In 1912 a Jewish scholar in America, Schechter, edited and translated into English the surviving fragments of an interesting Jewish medieval text on Khazaro-Russian-Byzantine relations in the tenth century. The value of this document is especially great because of the fact that it mentions the name of Helgu (Oleg), the King of Russia and contains some new evidence about him, such as the story of his unsuccessful expedition to Constantinople. The chronological and topographical difficulties presented by this text are still in a stage of preliminary investigation; hence it is too early to pass any definite judgment about this unquestionably interesting document. In any event, the publication of this text has brought about a new attempt to re-examine the chronology of Oleg given by the old Russian chronicles.
In the time of Romanus Lecapenus the capital was twice attacked by the Russian Prince Igor. His name has been preserved not only in Russian chronicles, but in Greek and Latin sources as well. His first campaign in the year 941 was undertaken on numerous vessels which sailed to the Bithynian coast of the Black Sea and to the Bosporus. Here the Russians pillaged the seacoast and advanced along the Asiatic shore of the Strait to Chrysopolis (now Scutari, facing Constantinople), but the expedition ended with complete failure for Igor. A large number of Russian vessels were destroyed by Greek fire, and the remnants of Igor's fleet returned to the north. The Russian prisoners captured by the Greeks were put to death.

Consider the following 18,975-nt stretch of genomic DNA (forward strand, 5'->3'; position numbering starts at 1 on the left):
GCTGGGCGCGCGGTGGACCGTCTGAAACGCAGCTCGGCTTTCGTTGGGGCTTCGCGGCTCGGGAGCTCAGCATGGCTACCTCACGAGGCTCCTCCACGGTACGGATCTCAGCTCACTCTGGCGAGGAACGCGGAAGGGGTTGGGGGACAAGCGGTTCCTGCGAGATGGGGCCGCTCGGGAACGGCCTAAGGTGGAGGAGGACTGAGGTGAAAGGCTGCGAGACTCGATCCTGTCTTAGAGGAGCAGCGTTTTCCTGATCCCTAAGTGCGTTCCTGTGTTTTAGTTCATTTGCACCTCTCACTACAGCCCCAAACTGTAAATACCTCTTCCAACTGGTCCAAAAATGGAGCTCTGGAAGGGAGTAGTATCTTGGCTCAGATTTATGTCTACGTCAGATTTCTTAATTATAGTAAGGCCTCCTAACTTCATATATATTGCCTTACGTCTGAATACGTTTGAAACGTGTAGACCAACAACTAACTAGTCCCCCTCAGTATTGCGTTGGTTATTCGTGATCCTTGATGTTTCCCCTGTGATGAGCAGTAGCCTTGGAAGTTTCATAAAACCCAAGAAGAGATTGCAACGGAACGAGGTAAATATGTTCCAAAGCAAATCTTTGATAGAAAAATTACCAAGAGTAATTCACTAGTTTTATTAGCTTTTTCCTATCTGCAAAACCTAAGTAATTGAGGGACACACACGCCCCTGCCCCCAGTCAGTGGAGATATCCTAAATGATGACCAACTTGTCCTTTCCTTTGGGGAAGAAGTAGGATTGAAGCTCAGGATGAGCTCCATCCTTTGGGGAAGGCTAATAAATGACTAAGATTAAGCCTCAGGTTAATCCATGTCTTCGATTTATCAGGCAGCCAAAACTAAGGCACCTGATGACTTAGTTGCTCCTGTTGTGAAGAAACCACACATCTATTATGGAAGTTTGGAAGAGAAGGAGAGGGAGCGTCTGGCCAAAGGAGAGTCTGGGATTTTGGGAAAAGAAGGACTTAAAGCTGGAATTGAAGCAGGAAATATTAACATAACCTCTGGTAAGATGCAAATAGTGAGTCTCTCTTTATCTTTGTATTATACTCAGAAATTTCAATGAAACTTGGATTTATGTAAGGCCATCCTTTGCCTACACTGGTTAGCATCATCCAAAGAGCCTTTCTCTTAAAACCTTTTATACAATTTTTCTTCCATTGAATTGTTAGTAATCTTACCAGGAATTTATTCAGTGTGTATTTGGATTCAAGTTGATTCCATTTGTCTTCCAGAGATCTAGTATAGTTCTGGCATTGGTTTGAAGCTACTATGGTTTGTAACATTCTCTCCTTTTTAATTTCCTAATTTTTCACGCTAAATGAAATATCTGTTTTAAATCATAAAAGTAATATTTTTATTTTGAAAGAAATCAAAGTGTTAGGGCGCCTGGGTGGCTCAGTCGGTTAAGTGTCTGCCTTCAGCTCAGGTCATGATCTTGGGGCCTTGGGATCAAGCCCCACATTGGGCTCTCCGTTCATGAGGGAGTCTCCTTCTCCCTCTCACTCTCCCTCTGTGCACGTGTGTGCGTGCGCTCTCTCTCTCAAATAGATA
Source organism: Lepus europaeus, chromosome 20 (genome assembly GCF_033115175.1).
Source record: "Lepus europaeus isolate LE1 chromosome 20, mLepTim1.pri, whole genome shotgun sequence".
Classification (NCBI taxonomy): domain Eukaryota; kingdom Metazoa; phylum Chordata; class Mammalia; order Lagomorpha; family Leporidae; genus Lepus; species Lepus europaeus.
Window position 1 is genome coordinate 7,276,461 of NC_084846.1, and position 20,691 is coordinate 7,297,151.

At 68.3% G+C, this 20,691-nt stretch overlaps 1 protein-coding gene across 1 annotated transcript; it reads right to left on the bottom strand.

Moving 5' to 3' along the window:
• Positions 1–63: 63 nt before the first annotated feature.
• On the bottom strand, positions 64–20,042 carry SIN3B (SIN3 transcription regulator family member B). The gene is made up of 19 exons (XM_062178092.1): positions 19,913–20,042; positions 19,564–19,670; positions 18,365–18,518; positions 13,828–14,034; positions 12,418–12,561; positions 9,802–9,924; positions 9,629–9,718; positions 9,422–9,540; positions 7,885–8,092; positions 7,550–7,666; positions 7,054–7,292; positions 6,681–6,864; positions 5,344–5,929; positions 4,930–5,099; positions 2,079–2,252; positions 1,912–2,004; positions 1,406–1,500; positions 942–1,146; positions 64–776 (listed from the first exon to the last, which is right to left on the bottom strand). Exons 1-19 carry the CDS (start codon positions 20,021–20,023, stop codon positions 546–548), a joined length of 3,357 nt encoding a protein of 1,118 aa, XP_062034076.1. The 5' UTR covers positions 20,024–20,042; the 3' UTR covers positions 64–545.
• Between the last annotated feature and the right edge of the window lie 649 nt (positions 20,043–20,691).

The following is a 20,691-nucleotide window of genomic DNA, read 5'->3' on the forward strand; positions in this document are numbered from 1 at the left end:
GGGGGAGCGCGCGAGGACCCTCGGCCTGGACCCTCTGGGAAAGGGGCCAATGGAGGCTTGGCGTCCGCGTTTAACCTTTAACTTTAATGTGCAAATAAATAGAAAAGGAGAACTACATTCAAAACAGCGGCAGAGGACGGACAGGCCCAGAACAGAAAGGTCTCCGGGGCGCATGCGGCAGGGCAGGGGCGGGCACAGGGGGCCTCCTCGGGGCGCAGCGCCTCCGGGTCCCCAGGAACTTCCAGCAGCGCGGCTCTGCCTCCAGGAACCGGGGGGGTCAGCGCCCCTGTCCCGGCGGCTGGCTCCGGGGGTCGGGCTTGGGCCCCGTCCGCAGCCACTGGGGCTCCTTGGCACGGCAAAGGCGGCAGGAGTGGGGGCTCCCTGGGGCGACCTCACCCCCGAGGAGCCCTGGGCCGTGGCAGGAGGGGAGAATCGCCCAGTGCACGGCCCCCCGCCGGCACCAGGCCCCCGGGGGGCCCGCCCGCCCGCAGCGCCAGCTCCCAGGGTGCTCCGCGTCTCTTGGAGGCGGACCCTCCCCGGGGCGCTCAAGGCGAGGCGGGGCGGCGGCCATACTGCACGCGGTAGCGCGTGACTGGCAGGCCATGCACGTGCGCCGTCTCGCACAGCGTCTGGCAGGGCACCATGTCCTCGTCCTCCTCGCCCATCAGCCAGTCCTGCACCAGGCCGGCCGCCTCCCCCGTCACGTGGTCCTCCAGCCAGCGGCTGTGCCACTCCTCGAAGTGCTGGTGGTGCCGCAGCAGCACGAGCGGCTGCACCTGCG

Igor's forces for his second campaign in 944 were much greater than those of his earlier expedition. The Russian chronicler related that Igor organized a large army of Varangians, Russians, Poliane, Slavs, Krivichi, Tivertsy, and Patzinaks. The Byzantine Emperor, frightened by these preparations, sent his best noblemen (boyars) to Igor and to the Patzinaks, offering them costly gifts and promising to pay Igor a tribute similar to that received by Oleg. In spite of all this Igor started out for Constantinople, but when he reached the banks of the Danube he consulted his druzhina (company) and decided to accept the conditions proposed by the Empire and return to Kiev. In the following year the Greeks and Russians negotiated a treaty on conditions less favorable to the Russians than those of Oleg. This peace agreement was to last as long as the sun shall shine and the world shall stand, in the present centuries, and in the centuries to come.
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